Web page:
Call for culturally-aware crisis support for Indigenous peoples in B.C.
Everyone feels anxious from time to time. This information can help you recognize when you may need more support to manage feelings of anxiety.
Feeling worried or nervous every now and then is a common and a normal part of life. Many people experience anxiety or anxious thoughts.
Sometimes, feeling anxious can benefit you. It may help you to focus on a task or give you energy and motivation. It can also help to warn you of situations that may be unsafe. But if the anxiety you experience is intense, happens on most days, and impacts your daily functioning, it could be a sign to reach out for support.
What are the symptoms of anxiety?
Anxiety can cause both physical and emotional symptoms.
Physical symptoms can include trembling or shaking, light-headedness or dizziness, fast heartbeat, sweating, shivering. You might have a reduced appetite, trouble sleeping, or knots in your stomach or stomach pain – these could last for a longer period of time.
A specific situation or fear can cause some symptoms for a short time. When you are anxious, you may feel scared or sense that something bad is about to happen. You can feel the anxiety in your body, and you may want to freeze or run away. Even though symptoms can feel very frightening, they will not hurt you. And when the situation passes, the symptoms often go away.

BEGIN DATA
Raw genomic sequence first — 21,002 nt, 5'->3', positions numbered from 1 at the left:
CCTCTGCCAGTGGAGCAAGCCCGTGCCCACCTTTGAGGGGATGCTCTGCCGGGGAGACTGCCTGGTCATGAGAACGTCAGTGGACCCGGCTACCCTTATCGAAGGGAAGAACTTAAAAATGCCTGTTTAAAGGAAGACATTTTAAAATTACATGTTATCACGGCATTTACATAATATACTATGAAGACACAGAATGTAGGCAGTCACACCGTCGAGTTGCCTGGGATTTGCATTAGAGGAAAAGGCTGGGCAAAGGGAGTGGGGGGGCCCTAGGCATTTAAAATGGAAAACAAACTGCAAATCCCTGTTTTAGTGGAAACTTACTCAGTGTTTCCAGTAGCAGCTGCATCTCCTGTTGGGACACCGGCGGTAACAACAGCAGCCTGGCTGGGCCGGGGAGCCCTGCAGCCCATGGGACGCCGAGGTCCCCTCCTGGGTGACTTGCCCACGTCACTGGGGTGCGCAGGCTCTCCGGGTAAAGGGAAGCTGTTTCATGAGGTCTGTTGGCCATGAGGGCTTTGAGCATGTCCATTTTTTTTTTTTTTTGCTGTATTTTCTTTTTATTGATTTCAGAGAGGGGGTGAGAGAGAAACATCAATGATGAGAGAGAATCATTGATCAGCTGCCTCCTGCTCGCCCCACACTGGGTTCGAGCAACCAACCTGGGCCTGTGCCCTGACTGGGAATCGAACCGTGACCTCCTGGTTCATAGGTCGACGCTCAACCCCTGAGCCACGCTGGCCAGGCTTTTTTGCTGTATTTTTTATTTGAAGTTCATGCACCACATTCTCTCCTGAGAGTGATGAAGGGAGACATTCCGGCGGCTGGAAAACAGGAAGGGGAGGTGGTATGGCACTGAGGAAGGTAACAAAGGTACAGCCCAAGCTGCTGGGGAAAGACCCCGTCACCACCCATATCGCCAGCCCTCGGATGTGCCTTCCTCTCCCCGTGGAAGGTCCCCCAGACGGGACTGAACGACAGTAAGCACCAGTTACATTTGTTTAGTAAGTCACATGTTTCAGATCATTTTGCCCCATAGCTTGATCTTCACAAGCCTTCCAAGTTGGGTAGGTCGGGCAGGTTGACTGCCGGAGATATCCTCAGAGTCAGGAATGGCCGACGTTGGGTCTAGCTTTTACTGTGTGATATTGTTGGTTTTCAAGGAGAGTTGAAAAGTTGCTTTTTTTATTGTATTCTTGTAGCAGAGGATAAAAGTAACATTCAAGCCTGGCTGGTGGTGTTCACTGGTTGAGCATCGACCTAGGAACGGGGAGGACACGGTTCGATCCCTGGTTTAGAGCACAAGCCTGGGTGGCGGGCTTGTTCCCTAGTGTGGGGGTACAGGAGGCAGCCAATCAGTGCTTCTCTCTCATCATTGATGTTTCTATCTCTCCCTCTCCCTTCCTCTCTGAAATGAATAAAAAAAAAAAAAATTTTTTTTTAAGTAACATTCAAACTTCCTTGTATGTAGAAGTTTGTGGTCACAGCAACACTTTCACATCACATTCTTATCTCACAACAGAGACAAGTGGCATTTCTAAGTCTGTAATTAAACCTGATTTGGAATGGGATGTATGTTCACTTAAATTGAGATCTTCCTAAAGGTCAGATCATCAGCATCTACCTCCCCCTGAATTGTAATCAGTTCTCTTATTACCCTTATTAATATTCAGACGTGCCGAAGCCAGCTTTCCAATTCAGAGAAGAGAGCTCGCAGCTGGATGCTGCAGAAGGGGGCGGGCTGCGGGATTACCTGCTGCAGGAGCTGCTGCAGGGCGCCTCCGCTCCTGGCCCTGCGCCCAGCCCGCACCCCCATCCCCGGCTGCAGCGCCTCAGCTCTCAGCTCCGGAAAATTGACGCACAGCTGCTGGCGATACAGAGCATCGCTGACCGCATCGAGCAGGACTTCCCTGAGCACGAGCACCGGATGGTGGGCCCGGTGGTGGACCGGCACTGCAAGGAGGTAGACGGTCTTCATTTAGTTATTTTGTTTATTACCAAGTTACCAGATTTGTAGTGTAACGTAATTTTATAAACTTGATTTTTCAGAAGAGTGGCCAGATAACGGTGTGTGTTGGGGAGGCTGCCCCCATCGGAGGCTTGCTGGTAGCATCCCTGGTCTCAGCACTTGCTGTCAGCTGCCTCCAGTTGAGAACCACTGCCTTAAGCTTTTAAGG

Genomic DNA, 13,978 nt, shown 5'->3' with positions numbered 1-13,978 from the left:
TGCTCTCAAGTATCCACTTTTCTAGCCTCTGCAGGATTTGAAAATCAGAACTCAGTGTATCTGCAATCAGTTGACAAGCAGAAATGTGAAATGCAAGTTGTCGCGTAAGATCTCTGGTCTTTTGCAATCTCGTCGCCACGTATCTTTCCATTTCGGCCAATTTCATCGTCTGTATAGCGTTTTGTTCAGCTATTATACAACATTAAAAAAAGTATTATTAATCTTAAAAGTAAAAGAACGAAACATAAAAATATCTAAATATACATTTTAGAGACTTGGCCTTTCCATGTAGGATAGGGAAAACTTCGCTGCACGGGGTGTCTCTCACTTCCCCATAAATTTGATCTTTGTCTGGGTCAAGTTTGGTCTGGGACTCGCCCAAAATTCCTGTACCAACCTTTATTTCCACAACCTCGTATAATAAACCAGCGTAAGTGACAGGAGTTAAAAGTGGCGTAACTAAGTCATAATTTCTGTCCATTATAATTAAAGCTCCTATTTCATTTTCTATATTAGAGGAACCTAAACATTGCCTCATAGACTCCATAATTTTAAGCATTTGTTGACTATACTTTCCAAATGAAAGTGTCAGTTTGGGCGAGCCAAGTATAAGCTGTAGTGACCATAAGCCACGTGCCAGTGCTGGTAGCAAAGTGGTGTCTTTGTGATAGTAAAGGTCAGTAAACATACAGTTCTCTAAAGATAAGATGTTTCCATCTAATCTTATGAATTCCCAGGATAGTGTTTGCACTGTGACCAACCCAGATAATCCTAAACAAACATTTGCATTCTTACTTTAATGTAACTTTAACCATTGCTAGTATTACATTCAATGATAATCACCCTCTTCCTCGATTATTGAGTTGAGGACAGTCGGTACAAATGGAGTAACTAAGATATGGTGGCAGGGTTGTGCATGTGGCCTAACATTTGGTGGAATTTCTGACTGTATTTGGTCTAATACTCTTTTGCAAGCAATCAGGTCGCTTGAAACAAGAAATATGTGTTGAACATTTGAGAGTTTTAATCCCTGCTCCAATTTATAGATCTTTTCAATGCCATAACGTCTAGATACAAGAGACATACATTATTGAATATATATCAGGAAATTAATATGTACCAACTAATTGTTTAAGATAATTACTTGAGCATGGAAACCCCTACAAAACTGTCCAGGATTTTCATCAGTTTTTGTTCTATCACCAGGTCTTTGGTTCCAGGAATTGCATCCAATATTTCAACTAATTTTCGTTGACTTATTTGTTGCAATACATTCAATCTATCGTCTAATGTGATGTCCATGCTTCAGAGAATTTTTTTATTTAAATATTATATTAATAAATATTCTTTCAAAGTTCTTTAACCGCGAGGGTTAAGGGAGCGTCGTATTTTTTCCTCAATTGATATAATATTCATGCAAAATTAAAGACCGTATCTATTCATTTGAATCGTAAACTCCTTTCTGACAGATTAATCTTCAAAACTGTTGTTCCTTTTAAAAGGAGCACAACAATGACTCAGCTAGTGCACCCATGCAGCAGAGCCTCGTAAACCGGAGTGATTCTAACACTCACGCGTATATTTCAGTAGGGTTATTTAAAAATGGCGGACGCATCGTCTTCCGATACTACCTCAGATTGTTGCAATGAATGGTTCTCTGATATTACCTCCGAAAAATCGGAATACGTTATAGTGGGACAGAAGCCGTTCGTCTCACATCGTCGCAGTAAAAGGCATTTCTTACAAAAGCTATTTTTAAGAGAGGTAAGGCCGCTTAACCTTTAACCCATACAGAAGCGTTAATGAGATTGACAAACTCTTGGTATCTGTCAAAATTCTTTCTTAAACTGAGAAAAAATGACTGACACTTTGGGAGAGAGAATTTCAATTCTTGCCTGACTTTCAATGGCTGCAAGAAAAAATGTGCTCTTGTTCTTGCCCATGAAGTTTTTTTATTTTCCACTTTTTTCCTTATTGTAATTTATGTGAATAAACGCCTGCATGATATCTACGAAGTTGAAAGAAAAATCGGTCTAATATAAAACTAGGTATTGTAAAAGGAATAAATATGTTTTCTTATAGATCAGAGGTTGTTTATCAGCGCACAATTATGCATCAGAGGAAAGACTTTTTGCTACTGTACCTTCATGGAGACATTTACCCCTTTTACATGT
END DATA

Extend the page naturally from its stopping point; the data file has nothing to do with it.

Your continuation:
Because anxiety affects the part of the brain that helps control how people communicate, you may also have emotional symptoms. This may mean feeling restless or irritable, worrying a lot, or having troubles concentrating.
Some people experience symptoms of anxiety that are severe, consistent, affect their daily functioning, and/or how they get along with other people. Is anxiety stopping you from enjoying life? Does it get in the way of your daily activities?
Tools, resources, anxiety plans and courses to help anyone living with anxiety.
Free online, self-help, and evidence-based resources on anxiety. Anxiety Canada develops programs that raise awareness about anxiety, and support access to proven treatment.
Offers online courses like My Anxiety Plans (MAPs) which are anxiety management programs based on cognitive-behavioural therapy (CBT), an evidence-based psychological treatment. Available for children, youth and adults.
Helpful, trusted resources and support for families across BC.
Kelty Mental Health provides mental health and substance use information, resources, and peer support to families across B.C., including information and resources to people of all ages experiencing disordered eating concerns.
The Kelty Centre is a part of the integrated provincial strategy to improve health literacy in mental health and substance use in B.C., and is a key Mental Health Literacy program at BC Children's Hospital.
Emotional support, information and resources specific to mental health in British Columbia.
If you need support with your mental health, call to find help immediately.
The service is confidential, available 24 hours a day, 7 days a week and is toll-free anywhere in British Columbia (no need to dial an area code), provided by the Crisis Intervention and Suicide Prevention Centre of British Columbia.